Melón con Vino is the new mainstream drink in Chile. From the outset, it was billed as the Chilean answer to sangria. That’s because the drink is made with Melón, which is a grape-like fruit that grows in Chile, and a white wine called Viura. As an added bonus, there’s the option of making the drink with red wine, too.

Believe it or not, Chile produces a lot of wine. And not just Cabernet sauvignon and Merlot, but a variety of grape varieties including Carmenere, Tannat, Fumé Blanc, Viognier, and Carmenère. Chile is the largest producer of Carmenere, and if you’re looking to try something new in the summertime, it’s a good choice.

Melón con vino , also known as “melon wine”, is an exciting new way to get the refreshing taste of the grape while still benefiting from the health benefits of wine. Used in various South American countries, melón con vino, or “melon wine” is a mixture of fresh, young melon and white wine that is traditionally drunk in the summer months. The tropical fruit is cooked with white wine, sugar, cinnamon, and mint leaves to produce a refreshing summer beverage that is a great way to beat the heat.. Read more about whats in a sangria and let us know what you think.

Chile is famous for its red wines. So you can expect the summer months to be all about pitchers of traditional red sangria with fruit. But the mild Mediterranean climate of this South American country also allows the cultivation of famous grape varieties such as Sauvignon Blanc, and one of the most popular drinks of the warm season is based not on red wine but on white wine.

Melón con vino, or melon with wine, consists of fresh white wine poured into a hollowed out melon and mixed with powdered sugar. Drinks are meant to be shared: Guests insert straws into the melon, which is then passed around for everyone to taste. Often found on holidays, at picnics, barbecues or on the beach, this drink originated in Spain but has become a staple in Chile and parts of central Argentina.

The wine melon is part of a larger tradition called the guachaca culture, which celebrates a certain kind of Chilean character that evokes a connection to the land and our rural culture, says Pilar Hernandez, creator of the Chilean food blog En Mi Cocina Hoy and co-author of the Chilean cookbook. The book presents melon and wine as the quintessential Chilean cocktail. Chilean culture values shared experiences, and drinking this communal beverage reaffirms the bond with the people with whom you share melón con vino.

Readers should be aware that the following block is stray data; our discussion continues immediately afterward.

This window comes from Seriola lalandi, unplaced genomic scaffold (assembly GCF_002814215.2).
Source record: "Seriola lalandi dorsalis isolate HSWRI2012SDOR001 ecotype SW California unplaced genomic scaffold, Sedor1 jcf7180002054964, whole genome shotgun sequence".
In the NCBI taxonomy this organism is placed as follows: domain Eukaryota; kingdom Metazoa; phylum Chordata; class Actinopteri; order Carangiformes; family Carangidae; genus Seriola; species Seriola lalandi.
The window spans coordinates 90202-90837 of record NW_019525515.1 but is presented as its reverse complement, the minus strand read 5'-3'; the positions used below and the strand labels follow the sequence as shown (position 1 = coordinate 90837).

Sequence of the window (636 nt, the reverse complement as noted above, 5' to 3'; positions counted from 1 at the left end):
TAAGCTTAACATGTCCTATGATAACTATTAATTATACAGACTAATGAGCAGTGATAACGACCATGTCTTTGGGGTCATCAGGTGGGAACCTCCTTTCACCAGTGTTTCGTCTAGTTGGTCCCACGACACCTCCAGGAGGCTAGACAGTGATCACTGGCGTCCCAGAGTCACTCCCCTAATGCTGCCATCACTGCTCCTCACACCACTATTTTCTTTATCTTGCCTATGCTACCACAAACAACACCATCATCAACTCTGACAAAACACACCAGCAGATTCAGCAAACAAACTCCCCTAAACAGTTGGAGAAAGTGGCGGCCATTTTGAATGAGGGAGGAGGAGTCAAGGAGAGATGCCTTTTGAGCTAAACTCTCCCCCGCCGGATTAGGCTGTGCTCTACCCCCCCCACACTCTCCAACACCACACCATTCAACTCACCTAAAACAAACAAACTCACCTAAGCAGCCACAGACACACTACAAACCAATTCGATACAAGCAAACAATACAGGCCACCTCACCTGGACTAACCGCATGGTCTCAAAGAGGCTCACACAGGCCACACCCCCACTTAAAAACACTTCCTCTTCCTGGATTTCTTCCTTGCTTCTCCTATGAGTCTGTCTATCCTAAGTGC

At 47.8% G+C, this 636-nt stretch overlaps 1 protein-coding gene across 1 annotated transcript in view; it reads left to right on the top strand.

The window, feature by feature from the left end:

The drink is so popular that Herman Villagran Valero and José Morgado Páez, creators of the Chilean blog on the culture of the drink Rayuela Corta, have established a day in its honor. The day of the wine melon falls on the 15th. January, at the height of summer in the southern hemisphere.

It’s holidays like this that save Chile’s roots, Villagran Valero told Chilean newspaper El Observador. Melón con vino is in the spirit of a Chilean.

Melvins are portable and easy to share, making them the perfect companion for cozy gatherings with friends and family, summer days, and outdoor moments.

It’s very seasonal and inexpensive to prepare, says Eileen Smith, co-author of Chilean Cuisine. She recommends using very ripe, flavorful honey juice, and if you enjoy the outdoors, bring a cooler full of ice to keep the ingredients cool.

Melón cooking with wine / photo : Katrin Björk


  • 1 honeydew melon
  • 1 (750 ml) bottle of dry white wine, z. B. Sauvignon Blanc
  • 3 to 4 tablespoons powdered sugar

Route description

Place the melon and wine in the fridge overnight. To prepare, cut a small piece of skin off the bottom of the melon, about 2 cm thick, to create a flat bottom.

Make a hole 3 to 4 inches in diameter in the top of the melon. Using a large spoon, remove the seeds and pulp, creating a dimple in the melon. Put in about half of the melon slices. Save the remaining fruit for the dressing. Pour the cooled wine into the melon bowl and sprinkle with powdered sugar. Use a straw to strain the mixture and dissolve the sugar. Add sugar to taste.

Top with chilled wine and the remaining melon pieces, if needed. Add ice if the wine gets too hot.


If you want, do what many Chileans do: Choose wine in boxes so there is more of it.

Published on the 3rd. July 2021

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